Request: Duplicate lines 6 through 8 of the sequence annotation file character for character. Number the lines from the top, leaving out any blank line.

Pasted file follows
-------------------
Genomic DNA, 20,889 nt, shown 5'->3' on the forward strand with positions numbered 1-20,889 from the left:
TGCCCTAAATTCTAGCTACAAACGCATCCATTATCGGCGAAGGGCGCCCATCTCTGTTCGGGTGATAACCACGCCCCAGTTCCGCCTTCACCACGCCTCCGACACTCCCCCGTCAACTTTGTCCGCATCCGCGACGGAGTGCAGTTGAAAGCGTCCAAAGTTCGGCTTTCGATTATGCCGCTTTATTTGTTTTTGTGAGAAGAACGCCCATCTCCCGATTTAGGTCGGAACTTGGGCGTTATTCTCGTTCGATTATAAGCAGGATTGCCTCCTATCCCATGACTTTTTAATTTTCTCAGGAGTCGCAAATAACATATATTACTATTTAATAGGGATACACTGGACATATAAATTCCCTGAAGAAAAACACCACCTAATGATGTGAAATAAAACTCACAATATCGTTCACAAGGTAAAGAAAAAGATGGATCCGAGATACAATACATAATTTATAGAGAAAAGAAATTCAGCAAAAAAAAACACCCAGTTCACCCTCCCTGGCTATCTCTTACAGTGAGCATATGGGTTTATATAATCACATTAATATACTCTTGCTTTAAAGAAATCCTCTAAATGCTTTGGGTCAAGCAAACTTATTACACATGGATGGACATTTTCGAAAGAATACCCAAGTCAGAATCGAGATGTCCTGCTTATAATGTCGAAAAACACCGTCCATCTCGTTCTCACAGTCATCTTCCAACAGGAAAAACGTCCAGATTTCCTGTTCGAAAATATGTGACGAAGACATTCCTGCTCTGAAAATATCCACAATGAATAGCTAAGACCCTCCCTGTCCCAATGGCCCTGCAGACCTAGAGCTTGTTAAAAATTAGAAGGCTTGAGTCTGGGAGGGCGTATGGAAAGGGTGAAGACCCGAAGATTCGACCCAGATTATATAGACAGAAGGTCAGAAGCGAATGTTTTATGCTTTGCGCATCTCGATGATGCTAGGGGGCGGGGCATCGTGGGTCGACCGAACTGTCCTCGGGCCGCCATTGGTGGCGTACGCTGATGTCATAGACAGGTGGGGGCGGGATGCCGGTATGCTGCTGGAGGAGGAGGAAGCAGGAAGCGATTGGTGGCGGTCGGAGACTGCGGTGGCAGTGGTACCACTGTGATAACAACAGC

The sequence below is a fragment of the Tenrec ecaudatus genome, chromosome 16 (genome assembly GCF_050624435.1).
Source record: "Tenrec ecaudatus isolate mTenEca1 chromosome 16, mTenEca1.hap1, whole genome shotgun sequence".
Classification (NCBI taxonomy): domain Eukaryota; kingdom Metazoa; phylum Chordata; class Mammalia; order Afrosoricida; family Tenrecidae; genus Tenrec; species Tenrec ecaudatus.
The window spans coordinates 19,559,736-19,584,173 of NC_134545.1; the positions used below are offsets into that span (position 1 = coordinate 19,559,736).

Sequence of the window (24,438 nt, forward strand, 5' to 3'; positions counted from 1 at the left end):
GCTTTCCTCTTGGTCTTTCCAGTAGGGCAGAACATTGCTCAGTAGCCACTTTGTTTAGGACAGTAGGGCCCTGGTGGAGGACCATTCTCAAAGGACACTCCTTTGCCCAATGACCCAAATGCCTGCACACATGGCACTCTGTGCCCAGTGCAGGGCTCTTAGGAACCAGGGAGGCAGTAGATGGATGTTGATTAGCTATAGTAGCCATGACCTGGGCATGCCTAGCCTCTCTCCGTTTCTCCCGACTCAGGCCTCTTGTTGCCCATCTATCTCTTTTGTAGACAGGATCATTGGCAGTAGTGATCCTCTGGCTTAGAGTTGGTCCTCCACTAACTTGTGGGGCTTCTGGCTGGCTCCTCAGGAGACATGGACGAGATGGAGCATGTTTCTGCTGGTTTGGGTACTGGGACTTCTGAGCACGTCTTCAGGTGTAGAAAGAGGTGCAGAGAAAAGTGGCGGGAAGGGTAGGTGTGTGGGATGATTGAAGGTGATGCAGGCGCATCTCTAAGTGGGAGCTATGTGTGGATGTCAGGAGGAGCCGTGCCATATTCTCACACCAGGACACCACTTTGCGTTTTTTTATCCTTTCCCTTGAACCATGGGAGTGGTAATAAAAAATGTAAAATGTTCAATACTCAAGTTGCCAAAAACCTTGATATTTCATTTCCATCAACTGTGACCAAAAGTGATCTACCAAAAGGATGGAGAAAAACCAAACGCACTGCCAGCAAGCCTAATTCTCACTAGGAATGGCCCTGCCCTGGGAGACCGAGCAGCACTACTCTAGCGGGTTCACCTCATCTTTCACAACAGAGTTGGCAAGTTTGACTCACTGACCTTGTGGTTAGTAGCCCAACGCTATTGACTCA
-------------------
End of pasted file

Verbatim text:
The window spans coordinates 19,559,736-19,584,173 of NC_134545.1; the positions used below are offsets into that span (position 1 = coordinate 19,559,736).

Sequence of the window (24,438 nt, forward strand, 5' to 3'; positions counted from 1 at the left end):
GCTTTCCTCTTGGTCTTTCCAGTAGGGCAGAACATTGCTCAGTAGCCACTTTGTTTAGGACAGTAGGGCCCTGGTGGAGGACCATTCTCAAAGGACACTCCTTTGCCCAATGACCCAAATGCCTGCACACATGGCACTCTGTGCCCAGTGCAGGGCTCTTAGGAACCAGGGAGGCAGTAGATGGATGTTGATTAGCTATAGTAGCCATGACCTGGGCATGCCTAGCCTCTCTCCGTTTCTCCCGACTCAGGCCTCTTGTTGCCCATCTATCTCTTTTGTAGACAGGATCATTGGCAGTAGTGATCCTCTGGCTTAGAGTTGGTCCTCCACTAACTTGTGGGGCTTCTGGCTGGCTCCTCAGGAGACATGGACGAGATGGAGCATGTTTCTGCTGGTTTGGGTACTGGGACTTCTGAGCACGTCTTCAGGTGTAGAAAGAGGTGCAGAGAAAAGTGGCGGGAAGGGTAGGTGTGTGGGATGATTGAAGGTGATGCAGGCGCATCTCTAAGTGGGAGCTATGTGTGGATGTCAGGAGGAGCCGTGCCATATTCTCACACCAGGACACCACTTTGCGTTTTTTTATCCTTTCCCTTGAACCATGGGAGTGGTAATAAAAAATGTAAAATGTTCAATACTCAAGTTGCCAAAAACCTTGATATTTCATTTCCATCAACTGTGACCAAAAGTGATCTACCAAAAGGATGGAGAAAAACCAAACGCACTGCCAGCAAGCCTAATTCTCACTAGGAATGGCCCTGCCCTGGGAGACCGAGCAGCACTACTCTAGCGGGTTCACCTCATCTTTCACAACAGAGTTGGCAAGTTTGACTCACTGACCTTGTGGTTAGTAGCCCAACGCTATTGACTCA